Regard the old man at the bar. He’s boisterous and jolly, a merry old fellow with ruddy cheeks. But, in quiet moments, there’s a wistful look in his eye that begs explanation. It’s the one that got away.
I’m not talking about the girl—she’s back home watching her stories. I’m talking about his Everest.
This old man, Greg, in particular, wanted to be a baseball player. He claims to’ve had the fastest pitch in all of Pennsylvania—you really should have seen it. His words, of course.
In between the brags and tall tales of his glorious youth, the subtext of his story reads a little different: “I don’t know why, but I didn’t stick with it. And I regret it every day of my life.” My words, not his, of course. But the look says it all. The eyes glaze over enough to look tearful. But it’s the gaze. He’s staring a million miles ahead. Or back. And he’s seeing all the things he just knows he could’ve done.
Another beer, he orders. Another beer. Ironically, the drink that lured him away from the game is his only consolation.
You’ll find Greg at the Stone Face Tavern in Albuquerque, New Mexico. But you’ll find Frank, and Cecil, and Henry, and Don, and Pete, and 50 million others at different bars across North America—all with different variants of the same sad story.
How do you avoid joining the sad-lonely-old-man club of America? you might be wondering. It’s pretty simple, actually. You just have to persist in your passion. On the road to your dream, never stop.
Here are five tips you can count on:
1-Stop Your Bad Habits
Greg had a little too much fun with the booze. It didn’t seem like a huge problem back then, but it was enough to make him regret the things he didn’t do. TV is my bane. I promise myself a little, and then I’ve squandered 5 hours; 5 hours that could’ve brought me closer to my goals as a writer. That’s why I don’t watch TV. I don’t want to sit on the sidelines and watch my dream life slip away.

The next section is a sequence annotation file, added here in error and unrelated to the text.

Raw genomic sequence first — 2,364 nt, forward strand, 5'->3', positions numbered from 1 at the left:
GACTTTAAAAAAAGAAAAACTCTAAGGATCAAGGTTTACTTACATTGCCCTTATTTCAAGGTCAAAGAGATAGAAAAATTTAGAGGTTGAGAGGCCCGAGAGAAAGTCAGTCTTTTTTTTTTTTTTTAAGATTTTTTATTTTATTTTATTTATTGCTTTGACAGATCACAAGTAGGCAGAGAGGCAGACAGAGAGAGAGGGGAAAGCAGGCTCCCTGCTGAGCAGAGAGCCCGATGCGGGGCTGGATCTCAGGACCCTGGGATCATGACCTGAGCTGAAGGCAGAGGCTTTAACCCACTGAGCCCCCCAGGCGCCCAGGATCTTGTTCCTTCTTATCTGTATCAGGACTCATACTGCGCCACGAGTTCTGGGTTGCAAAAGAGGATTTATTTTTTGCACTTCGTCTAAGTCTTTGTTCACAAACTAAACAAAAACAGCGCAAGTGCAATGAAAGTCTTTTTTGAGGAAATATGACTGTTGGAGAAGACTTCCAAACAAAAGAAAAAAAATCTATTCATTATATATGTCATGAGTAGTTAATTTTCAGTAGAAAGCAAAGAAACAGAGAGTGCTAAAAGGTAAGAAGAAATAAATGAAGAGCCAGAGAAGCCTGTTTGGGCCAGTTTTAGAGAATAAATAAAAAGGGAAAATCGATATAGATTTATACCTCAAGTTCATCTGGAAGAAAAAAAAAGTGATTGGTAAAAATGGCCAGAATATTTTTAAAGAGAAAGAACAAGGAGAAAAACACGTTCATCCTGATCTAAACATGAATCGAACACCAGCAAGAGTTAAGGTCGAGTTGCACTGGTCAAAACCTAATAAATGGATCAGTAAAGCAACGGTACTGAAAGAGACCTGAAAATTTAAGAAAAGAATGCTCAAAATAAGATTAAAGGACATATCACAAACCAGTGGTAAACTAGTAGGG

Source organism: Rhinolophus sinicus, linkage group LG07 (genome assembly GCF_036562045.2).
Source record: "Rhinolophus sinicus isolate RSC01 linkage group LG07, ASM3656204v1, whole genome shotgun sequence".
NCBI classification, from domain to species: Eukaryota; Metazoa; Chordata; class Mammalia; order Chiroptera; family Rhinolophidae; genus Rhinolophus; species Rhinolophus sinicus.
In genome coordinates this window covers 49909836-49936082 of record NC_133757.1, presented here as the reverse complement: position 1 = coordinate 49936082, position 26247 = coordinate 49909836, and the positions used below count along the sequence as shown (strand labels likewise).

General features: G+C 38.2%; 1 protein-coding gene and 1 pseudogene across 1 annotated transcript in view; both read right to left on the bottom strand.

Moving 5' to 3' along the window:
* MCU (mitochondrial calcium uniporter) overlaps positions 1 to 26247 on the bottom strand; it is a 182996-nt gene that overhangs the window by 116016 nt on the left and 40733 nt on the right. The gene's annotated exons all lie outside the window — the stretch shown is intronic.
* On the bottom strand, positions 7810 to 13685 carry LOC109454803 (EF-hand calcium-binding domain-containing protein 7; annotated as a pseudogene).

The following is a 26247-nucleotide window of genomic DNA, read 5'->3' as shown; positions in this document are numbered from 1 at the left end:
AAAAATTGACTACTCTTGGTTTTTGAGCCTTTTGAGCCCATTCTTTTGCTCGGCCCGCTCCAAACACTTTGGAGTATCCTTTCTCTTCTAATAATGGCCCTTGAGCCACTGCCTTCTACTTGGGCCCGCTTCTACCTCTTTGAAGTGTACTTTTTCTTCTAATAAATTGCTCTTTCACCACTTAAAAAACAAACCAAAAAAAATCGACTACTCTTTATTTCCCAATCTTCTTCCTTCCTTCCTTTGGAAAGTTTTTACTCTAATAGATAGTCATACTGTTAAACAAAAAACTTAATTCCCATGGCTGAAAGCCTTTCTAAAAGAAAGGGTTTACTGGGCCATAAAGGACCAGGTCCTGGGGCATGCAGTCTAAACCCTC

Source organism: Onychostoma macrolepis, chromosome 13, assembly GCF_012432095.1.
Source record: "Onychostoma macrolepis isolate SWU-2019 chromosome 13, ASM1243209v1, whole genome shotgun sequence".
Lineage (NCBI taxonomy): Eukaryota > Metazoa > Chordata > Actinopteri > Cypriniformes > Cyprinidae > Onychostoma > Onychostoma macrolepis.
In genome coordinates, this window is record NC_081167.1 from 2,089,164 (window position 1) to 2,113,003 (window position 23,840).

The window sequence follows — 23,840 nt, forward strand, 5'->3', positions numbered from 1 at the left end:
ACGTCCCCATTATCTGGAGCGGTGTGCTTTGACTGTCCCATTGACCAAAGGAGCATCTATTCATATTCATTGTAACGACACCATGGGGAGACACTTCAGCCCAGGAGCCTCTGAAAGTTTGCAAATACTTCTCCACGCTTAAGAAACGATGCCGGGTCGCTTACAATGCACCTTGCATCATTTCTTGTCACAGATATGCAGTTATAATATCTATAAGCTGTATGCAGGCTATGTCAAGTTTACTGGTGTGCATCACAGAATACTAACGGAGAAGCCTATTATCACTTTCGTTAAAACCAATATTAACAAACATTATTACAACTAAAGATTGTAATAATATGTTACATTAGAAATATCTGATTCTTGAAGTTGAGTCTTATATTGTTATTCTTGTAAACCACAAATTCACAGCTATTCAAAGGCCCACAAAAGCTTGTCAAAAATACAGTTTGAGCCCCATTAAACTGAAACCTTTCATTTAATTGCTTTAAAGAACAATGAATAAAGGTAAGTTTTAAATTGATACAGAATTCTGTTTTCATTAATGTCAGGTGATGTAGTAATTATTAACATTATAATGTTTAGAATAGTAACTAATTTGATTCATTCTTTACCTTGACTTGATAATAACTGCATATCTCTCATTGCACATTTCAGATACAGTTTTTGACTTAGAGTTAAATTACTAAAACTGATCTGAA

So name your bane—the one thing, obvious or subtle, that would keep you from persisting. Then cut it out of your life. Period.
2-Reassess your friendships
For every bad decision made, there’s an enabler friend. The more enabler friends you have, the greater your chances of making bad decisions that keep you from pursuing your dreams. So prune your friend list.
Keep the friends who challenge you to keep up with them. Keep the friends who call you out on your bullshit—like flakiness. Keep the friends you admire for their character. All the rest? Dump, dump, dump.
Friends are tricky because they seem so irreplaceable once you get to know them. But if they don’t inspire you to strive for greatness, you might find yourself kicking back beers with them forty years from now and regretting the life you didn’t live.
The friends who are worth having will be there when you need them. In the meantime, take this advice from George Washington:
“I’d rather be alone than in bad company.”
3-Marry the right one
Remember Greg’s ol’ lady, watching her stories at home? Behind beer, she’s the top reason he quit playing ball. She got jealous of the time he spent away from her. And she set an ultimatum—“Me, or baseball.”
He dropped the glove and bought a ring.
I’m not knocking marriage. But I’m suggesting you pick someone who will indefatigably support your wild-ass goals. Better yet, focus so intensely on your career that you find success before you find love. You won’t have as many distractions. And you’ll prevent the #1 cause of divorce—financial problems.
4-Stick to successful routines
A famous author once said that talent is as common as table salt; it’s hard work that’s rare. For Greg and so many other would be pros, they allowed their talent to inflate their egos, which kept them from being disciplined in their craft. Don’t make that heady mistake.
Instead, structure your days so that greatness becomes a habit. Devote equal parts of your time to learning, applying, and sharing. Remove the daily obstacles (facebook, email, etc) that would keep you from persisting in your goals.
Burnout—this work phenomenon can stop you cold in your tracks. Hard work is a virtue, no question. But there has to be a balance. And fun—just for fun’s sake, not connected to profit—is an essential part of the balance.
Some people think that a couple weeks on a cruise or in the Bahamas will be enough. But that’s just another symptom of imbalance: you shouldn’t need two weeks of bliss just to feel sane. Instead, strive to have fun every day. Schedule it. And try not to deny the impulses to do what you love.
I’ve heard that regret for the things you didn’t do is the most painful deathbed emotion. You can palliate that feeling with any number of distractions now…but what about forty years from now? When your story comes to an end, will you be proud to tell it?
Keep these five tips in mind. And never stop chasing your dreams.